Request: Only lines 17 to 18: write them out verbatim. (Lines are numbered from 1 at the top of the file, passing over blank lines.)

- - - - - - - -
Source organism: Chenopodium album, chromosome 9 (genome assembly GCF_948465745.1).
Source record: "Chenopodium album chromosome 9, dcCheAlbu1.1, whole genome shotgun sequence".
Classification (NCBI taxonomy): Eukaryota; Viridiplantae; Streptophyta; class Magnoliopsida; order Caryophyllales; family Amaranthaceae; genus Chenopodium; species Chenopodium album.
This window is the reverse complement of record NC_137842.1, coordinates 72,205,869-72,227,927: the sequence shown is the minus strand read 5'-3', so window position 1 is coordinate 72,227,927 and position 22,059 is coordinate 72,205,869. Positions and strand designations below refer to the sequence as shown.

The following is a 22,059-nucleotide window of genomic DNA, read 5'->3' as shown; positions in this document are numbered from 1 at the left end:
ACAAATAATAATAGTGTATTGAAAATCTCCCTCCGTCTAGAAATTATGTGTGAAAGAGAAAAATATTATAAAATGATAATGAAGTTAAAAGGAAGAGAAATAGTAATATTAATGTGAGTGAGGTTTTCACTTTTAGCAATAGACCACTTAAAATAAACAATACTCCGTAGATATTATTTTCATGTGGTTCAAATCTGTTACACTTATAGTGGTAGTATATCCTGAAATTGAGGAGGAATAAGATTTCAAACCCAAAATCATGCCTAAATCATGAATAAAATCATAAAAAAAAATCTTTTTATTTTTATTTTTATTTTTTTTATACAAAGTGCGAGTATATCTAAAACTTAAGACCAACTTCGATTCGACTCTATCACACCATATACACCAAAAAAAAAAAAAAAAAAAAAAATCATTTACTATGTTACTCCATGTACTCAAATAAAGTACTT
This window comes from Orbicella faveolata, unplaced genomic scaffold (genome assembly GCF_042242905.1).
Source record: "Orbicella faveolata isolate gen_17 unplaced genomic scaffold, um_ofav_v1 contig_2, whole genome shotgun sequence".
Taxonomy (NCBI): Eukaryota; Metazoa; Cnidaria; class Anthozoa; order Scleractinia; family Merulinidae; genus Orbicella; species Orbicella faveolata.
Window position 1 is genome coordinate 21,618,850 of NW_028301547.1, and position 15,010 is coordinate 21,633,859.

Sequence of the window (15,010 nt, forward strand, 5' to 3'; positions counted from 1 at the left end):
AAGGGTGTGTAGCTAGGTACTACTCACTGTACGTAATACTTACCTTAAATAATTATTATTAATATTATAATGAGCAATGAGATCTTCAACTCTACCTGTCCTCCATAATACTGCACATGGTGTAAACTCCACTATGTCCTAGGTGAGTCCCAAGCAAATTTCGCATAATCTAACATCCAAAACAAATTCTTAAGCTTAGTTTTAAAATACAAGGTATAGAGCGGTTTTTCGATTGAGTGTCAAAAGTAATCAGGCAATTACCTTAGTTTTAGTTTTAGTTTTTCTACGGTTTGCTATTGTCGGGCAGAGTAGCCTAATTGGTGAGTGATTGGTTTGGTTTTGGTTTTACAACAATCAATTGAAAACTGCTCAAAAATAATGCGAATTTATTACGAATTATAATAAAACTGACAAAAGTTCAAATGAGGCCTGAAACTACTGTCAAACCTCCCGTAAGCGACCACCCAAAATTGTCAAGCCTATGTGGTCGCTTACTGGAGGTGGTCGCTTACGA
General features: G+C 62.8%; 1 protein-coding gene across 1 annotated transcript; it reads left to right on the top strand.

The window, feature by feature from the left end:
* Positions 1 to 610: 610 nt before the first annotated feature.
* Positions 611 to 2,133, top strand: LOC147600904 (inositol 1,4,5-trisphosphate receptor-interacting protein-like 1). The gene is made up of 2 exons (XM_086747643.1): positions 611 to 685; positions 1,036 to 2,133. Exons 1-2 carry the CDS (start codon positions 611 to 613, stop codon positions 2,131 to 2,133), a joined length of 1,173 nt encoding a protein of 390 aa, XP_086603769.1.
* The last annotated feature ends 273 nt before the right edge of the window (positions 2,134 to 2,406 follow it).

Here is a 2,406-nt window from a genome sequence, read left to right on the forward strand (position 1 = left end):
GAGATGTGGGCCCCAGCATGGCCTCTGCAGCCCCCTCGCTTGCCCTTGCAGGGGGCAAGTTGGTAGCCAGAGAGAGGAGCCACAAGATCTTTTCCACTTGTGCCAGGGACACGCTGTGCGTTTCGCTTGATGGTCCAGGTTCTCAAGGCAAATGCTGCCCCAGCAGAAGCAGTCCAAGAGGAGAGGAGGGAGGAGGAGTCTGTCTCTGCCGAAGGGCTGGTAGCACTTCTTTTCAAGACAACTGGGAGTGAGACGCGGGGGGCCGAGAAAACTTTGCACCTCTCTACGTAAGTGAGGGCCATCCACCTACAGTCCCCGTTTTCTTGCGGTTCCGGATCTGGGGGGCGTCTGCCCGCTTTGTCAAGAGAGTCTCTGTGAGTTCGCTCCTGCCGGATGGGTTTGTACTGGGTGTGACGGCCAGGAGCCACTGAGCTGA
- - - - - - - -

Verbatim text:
* The last annotated feature ends 273 nt before the right edge of the window (positions 2,134 to 2,406 follow it).

Here is a 2,406-nt window from a genome sequence, read left to right on the forward strand (position 1 = left end):